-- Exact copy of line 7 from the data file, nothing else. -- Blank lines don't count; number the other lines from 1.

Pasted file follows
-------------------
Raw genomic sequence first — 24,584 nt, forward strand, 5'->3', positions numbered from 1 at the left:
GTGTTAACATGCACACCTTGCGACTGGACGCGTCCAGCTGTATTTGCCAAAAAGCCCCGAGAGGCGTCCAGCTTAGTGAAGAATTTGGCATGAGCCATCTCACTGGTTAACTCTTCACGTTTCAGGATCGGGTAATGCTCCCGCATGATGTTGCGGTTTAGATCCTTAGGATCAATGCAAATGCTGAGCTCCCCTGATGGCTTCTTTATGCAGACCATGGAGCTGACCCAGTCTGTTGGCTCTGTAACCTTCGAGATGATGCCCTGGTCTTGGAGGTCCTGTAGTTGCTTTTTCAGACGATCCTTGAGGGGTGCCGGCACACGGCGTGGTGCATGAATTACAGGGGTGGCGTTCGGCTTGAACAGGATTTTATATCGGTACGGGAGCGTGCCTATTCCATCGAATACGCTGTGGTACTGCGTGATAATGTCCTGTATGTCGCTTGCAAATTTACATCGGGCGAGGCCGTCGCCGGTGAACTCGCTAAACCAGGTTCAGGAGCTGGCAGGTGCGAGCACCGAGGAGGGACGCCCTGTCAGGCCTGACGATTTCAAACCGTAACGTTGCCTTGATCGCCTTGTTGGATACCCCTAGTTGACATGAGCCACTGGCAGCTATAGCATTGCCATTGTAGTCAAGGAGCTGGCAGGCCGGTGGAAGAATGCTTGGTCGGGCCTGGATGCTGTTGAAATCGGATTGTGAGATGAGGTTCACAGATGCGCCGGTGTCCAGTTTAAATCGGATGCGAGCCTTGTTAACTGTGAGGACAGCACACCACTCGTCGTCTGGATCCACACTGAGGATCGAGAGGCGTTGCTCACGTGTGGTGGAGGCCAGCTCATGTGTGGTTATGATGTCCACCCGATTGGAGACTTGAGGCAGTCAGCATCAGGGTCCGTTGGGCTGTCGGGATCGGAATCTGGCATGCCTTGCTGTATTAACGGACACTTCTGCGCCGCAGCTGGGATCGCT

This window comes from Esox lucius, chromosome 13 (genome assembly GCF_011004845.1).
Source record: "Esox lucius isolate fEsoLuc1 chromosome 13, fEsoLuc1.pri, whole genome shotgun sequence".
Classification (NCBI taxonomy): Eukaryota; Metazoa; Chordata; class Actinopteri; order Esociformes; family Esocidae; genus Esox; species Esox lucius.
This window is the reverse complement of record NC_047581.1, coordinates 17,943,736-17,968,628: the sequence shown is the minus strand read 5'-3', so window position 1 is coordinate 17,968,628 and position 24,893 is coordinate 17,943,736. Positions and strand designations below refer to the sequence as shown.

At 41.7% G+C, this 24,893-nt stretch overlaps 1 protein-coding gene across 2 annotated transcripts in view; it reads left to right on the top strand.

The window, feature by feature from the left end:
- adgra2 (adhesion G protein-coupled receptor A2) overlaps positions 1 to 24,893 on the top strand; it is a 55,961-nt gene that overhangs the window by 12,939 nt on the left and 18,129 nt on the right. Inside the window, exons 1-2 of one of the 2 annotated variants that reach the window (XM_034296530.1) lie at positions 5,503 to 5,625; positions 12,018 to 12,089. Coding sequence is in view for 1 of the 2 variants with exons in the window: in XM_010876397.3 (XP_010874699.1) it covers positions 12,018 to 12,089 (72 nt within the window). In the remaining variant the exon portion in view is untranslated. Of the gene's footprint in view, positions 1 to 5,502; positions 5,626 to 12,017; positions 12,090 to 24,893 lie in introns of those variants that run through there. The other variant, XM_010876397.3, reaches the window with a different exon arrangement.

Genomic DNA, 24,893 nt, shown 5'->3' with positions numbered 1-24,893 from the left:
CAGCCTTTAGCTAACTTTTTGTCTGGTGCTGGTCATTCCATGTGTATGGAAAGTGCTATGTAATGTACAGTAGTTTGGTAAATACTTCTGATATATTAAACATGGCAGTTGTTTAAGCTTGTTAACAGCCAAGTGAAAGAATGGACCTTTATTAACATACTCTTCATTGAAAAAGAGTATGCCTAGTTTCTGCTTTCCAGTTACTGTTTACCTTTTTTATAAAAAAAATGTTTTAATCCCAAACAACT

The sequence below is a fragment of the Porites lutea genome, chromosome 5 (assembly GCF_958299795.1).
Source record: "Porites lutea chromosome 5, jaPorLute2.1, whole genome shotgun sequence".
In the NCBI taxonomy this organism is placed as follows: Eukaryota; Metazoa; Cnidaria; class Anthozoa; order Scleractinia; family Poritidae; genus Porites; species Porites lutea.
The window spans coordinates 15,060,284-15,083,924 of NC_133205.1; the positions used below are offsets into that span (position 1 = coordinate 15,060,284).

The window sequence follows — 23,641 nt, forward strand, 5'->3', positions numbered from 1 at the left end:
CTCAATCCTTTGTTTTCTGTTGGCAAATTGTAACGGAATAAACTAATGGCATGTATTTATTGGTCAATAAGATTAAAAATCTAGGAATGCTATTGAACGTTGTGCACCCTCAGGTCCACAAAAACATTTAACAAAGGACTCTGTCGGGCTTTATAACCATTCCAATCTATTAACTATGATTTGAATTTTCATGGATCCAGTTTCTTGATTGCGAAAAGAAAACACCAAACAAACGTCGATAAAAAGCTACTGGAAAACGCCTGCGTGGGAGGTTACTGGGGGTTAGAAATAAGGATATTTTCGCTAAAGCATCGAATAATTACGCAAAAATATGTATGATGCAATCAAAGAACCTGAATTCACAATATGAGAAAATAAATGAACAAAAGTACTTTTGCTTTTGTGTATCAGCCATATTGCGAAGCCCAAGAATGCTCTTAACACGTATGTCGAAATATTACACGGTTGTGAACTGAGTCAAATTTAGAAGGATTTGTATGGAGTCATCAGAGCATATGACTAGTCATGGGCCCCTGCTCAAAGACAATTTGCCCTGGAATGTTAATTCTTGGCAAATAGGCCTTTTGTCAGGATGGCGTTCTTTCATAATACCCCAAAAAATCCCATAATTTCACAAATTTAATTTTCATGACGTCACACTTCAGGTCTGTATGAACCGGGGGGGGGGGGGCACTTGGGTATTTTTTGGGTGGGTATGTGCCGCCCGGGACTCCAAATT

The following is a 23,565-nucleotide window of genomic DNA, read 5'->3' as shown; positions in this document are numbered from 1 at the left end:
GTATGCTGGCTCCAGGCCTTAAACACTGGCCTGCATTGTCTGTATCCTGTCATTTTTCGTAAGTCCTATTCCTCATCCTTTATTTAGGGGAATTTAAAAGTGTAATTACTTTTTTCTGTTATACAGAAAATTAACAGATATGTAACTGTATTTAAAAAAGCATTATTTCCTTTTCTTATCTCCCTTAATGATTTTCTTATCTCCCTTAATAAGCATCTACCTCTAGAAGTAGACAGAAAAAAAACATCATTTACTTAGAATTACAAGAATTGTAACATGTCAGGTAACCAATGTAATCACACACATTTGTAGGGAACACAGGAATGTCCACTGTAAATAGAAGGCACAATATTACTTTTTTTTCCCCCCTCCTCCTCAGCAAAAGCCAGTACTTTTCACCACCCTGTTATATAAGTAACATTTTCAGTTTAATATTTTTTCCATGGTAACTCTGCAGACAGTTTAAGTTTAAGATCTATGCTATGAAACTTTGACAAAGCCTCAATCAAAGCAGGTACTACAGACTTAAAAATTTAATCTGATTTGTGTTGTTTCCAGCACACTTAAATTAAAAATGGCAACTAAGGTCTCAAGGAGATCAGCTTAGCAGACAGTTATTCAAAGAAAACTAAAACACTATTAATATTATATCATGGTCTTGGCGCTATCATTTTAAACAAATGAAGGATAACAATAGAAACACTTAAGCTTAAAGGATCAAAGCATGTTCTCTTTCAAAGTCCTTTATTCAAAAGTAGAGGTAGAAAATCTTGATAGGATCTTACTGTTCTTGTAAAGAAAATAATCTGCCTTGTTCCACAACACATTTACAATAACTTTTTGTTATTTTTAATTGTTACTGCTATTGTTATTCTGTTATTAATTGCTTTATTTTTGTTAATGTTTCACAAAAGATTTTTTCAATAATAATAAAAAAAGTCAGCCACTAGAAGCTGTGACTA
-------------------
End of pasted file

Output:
At 41.7% G+C, this 24,893-nt stretch overlaps 1 protein-coding gene across 2 annotated transcripts in view; it reads left to right on the top strand.